Thursday, November 6th 2008

Power and Innovation to Drive High-End GPUs in 2009

The year 2008 so far, has been very eventful for the graphics card market. A reinvigorated GPU lineup by ATI, brought in some fierce competition to NVIDIA, which resulted in a tug-of-war with pricing graphics cards in the market, with either company refusing to lose on grounds of pricing. This event, coupled with the announcement of several game titles by game publishers, resulted in bumper-sales of graphics cards, giving the present state of the global economy little or no relevance.

The months to come hold the same amount of importance for both AMD and NVIDIA, where the next round of competition begins with successors to current high-end products being slated. NVIDIA is expected to continue with its monolithic high transistor-count GPU design methodology, while AMD could bring in a little change to the way it uses two efficient GPUs to build powerful products.

The change AMD is planning on is using a Multi-Chip Module (MCM), a design similar to the one on Intel microprocessors, where Intel has been making some of its quad-core processors using two dual-core dice on an MCM. The module facilitates faster interconnection between the GPU cores, than if the cores were to communicate over a PCI-Express bridge chip, or using internal CrossFire ports. This would result in a single GPU with two dice, in essence, a dual-core GPU. The RV870 would be the first to support an MCM design, with unit cores featuring 25% more stream-processors than its predecessor, while upping the rated shader compute power to 1.5 TFLOP/s. In effect, it could feature a 512-bit GDDR5 memory bus, support DirectX 11, and OpenCL (Compute language, a GPGPU API). According to this projection, AMD could be out with a DirectX 11 GPU at least six months ahead of NVIDIA, although it remains to be seen if there are any games that come out that soon to take advantage of the technology. Between Q3 and Q4 2009, AMD could plan on a dual-MCM setup, bringing together two such cores with two unit cores each.

On to the green camp, and NVIDIA seems to have concrete plans to respond to AMD, with the GeForce GTX 270, and GeForce GTX 290 planned for this quarter. The two new SKUs are based on a 55nm silicon fabricated G200, the G200b, also known as GT206. Within this quarter itself, NVIDIA plans to prepare a dual-GPU card based on G200b cores, to lead its front. In Q1 2009, the company is planning its transit to the 40nm silicon process, with GT212. There’s little known about this chip, while GT216 in Q2 shows NVIDIA incorporating GDDR5 memory across a wide memory bus. This will also be the time when NVIDIA plans a dual-GPU card out of these chips. Finally in Q4, comes GT300, the next generation GPU from NVIDIA that brings in support for DirectX 11.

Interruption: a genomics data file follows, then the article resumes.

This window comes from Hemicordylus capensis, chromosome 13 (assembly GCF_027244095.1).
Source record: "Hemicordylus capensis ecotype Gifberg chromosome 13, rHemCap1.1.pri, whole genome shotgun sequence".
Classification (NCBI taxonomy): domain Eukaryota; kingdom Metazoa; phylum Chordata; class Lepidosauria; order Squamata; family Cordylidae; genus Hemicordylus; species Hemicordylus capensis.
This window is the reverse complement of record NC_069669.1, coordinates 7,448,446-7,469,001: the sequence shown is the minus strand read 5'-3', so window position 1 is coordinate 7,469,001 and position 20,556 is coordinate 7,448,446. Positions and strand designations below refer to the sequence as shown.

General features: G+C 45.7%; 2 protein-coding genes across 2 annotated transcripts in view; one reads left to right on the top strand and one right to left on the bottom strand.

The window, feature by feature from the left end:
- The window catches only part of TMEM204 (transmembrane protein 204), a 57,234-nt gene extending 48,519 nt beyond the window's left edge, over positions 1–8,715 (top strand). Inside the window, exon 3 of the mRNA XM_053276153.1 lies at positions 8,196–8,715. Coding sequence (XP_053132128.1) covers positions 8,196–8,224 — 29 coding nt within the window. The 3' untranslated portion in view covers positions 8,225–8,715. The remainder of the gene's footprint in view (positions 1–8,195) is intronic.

Year 2009 along with the rest of 2008, promise to be times when both graphics giants take computational power to the next level. It remains to be seen, if NVIDIA is able to deliver the punch, in order to rebuild whatever ground it lost to AMD, or if AMD goes for the kill with its innovation. Either way, these are good times for the buyers.
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41 Comments on Power and Innovation to Drive High-End GPUs in 2009

#1
Octavean
Wow,....

ATI will have DX11 support in ~Q1 to ~Q2 whereas nVidia wont have DX11 support until ~Q3 to ~Q4. Night and day!

I may have to go ATI for my next card :eek:
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#2
InnocentCriminal
Resident Grammar Amender
Magic words '512bit GDDR5'. I hope that means a 512bit memory bus instead of the current 256bit .
Posted on Reply
#3
btarunr
Editor & Senior Moderator
The MCM package effectively has a 512-bit interface, and gets treated as a 'GPU', though it has two dice, with each die having 256-bit connections.
Posted on Reply
#5
phanbuey
by: btarunr
The MCM package effectively has a 512-bit interface, and gets treated as a 'GPU', though it has two dice, with each die having 256-bit connections.
good call. :toast:
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#6
JAKra
1.5 TFLOP/s for one die or for the MCM?
This would result in a single GPU with two dice, in essence, a dual-core GPU. The RV870 would be the first to support an MCM design, with unit cores featuring 25% more stream-processors than its predecessor, while upping the rated shader compute power to 1.5 TFLOP/s.
If one die has 1.5 than the MCM would have 3 TFLOP/s presumably HD 5870 and the dual MCM (HD 5870X2?) would have theoretically 6 TFLOP/s...now that's something.